Desperate to lose weight for your upcoming wedding, high school reunion, or beach vacation? Then you might just be desperate enough to try (or have tried) a fad diet.
Although they promise quick results, these diets are virtually impossible to follow (unless you actually enjoy lemonade mixed with maple syrup and cayenne pepper) and often have highly unpleasant side effects (we’re looking at you cabbage soup diet!). Stick to a Primal eating plan and you’ll never be tempted into an unhealthy and unproductive extreme fad diet.
Read on to learn about our picks for the top 10 diet fads of all time:
When England’s William the Conqueror grew too large to ride his horse in 1087, he retired to his living quarters where he substituted food for alcohol in a desperate attempt to lose weight. Evidently, the diet worked, because William died of complications from falling off the horse, but was it replicable? In 1964 Robert Cameron published “The Drinking Man’s Diet,” a weight loss book that emphasized carbohydrate control but also recommended that readers drink gin and vodka, which, in and of themselves, are low-carb beverages. Although the book quickly became a best seller, physicians of the era were up in arms, warning (quite understandably) that alcohol should not be considered a regular addition to any diet. And even today, we’re inclined to say that anything beyond the odd glass of wine probably isn’t healthy.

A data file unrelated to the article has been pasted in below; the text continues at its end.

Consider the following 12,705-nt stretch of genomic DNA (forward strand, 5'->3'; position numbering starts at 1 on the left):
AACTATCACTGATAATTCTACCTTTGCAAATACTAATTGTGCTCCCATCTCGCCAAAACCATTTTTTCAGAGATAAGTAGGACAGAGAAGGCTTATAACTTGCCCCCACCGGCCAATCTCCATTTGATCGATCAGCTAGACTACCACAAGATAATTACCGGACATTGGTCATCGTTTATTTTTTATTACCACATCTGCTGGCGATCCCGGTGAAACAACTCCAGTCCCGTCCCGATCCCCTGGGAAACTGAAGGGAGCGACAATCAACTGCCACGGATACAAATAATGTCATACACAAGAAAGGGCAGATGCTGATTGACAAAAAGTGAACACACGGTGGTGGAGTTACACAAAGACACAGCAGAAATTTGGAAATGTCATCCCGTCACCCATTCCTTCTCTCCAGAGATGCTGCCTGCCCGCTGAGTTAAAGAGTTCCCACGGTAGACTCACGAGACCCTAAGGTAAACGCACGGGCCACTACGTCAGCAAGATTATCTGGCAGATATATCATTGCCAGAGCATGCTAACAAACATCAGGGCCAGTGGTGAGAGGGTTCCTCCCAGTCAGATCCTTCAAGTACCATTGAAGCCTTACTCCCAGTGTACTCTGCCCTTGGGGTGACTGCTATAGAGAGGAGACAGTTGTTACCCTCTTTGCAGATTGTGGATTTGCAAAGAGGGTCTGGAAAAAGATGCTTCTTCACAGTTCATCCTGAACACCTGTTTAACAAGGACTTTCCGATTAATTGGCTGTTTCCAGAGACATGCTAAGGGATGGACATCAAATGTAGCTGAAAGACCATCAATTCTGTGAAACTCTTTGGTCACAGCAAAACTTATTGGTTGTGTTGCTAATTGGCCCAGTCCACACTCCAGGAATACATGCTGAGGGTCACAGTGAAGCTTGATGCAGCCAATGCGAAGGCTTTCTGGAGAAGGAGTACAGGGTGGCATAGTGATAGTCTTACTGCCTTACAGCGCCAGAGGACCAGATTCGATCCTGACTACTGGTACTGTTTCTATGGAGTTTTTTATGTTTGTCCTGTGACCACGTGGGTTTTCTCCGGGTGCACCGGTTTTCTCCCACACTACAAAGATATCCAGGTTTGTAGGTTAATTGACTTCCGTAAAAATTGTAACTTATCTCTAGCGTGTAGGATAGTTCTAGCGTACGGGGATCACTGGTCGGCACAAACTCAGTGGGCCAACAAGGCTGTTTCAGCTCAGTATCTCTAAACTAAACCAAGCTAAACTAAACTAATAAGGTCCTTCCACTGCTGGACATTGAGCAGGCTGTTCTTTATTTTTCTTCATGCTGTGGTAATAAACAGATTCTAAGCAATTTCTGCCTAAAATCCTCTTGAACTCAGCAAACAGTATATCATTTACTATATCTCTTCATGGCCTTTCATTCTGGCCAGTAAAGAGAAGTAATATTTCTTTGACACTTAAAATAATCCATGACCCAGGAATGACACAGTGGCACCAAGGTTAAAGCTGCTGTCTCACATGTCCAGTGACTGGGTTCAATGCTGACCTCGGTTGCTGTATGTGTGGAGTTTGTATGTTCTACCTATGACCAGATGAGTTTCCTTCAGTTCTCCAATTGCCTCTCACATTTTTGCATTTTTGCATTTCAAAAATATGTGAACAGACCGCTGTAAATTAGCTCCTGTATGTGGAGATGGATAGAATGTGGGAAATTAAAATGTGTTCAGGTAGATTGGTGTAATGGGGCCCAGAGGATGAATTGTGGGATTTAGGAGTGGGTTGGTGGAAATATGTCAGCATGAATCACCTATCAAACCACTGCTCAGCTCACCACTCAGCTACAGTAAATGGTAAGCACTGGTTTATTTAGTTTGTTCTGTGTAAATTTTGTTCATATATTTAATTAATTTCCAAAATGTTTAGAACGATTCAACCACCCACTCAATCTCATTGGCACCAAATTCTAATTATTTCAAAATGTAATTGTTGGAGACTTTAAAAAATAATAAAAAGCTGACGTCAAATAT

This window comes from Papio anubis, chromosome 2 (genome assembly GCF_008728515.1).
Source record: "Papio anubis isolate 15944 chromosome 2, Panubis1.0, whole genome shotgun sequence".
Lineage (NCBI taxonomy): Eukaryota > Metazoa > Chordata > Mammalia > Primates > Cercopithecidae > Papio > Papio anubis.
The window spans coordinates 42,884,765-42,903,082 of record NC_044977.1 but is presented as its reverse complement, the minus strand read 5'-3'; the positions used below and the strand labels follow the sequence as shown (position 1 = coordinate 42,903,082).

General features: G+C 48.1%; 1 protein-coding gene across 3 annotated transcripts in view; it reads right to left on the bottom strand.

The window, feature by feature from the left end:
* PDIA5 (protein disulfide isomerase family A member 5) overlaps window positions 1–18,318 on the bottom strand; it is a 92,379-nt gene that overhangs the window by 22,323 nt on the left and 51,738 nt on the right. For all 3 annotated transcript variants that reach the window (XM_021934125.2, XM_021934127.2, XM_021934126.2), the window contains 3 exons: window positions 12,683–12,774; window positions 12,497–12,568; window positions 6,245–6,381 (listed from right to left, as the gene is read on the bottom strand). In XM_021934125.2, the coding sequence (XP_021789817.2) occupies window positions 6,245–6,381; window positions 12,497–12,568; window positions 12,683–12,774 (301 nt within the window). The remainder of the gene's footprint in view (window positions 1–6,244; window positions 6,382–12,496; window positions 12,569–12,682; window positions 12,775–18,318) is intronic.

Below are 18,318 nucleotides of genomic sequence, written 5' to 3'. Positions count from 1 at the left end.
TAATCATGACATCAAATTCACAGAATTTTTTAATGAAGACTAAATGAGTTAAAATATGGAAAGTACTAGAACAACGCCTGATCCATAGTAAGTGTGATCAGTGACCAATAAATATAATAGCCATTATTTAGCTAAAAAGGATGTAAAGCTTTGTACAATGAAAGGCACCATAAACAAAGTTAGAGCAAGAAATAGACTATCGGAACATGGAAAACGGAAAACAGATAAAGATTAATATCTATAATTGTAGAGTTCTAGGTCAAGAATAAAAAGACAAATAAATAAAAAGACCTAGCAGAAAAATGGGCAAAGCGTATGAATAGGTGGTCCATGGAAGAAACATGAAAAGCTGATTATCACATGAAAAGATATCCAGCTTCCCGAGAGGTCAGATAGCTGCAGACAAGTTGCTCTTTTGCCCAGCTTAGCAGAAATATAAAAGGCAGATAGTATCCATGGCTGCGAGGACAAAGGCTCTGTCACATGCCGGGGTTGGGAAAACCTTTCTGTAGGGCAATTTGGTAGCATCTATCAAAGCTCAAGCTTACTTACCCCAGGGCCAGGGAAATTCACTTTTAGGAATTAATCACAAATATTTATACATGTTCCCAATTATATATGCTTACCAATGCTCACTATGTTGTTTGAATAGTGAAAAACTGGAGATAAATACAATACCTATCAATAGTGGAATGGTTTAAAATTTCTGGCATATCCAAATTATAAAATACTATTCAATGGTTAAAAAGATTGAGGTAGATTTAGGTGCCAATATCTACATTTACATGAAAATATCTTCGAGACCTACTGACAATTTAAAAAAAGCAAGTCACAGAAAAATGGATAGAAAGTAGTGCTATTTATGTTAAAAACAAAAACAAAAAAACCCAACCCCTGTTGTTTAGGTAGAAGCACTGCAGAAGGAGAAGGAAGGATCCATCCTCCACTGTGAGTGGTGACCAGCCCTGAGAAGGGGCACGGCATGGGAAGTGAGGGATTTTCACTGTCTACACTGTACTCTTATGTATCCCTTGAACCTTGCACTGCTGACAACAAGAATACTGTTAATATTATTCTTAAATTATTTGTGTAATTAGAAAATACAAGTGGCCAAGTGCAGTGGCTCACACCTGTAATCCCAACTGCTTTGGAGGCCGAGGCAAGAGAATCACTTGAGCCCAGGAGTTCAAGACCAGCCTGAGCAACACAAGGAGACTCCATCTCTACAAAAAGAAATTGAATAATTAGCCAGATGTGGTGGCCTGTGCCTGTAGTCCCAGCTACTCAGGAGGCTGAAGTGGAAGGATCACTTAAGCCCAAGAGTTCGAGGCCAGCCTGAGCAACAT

Chew on This
In the early 1900s, San Francisco art dealer Horace Fletcher unveiled a new weight loss technique under which you were allowed to chew your food – 32 times to be exact, one for each tooth – but could not swallow it. Fletcher – or the Great Masticator, as he was often called – theorized that by only chewing your food in this fashion – a technique that was dubbed Fletcherizing – your body would absorb all the nutrients it needed and you would be able to enjoy the taste of food without the risk of weight gain. Of course, we now know that the body doesn’t absorb nearly enough food through chewing – leaving out fiber in particular – and that while you can lose weight, it is generally due to malnourishment. However, some tenants from this diet should be taken to heart. Chewing your food thoroughly is always a good thing (just make sure you swallow it!)
Doing the Worm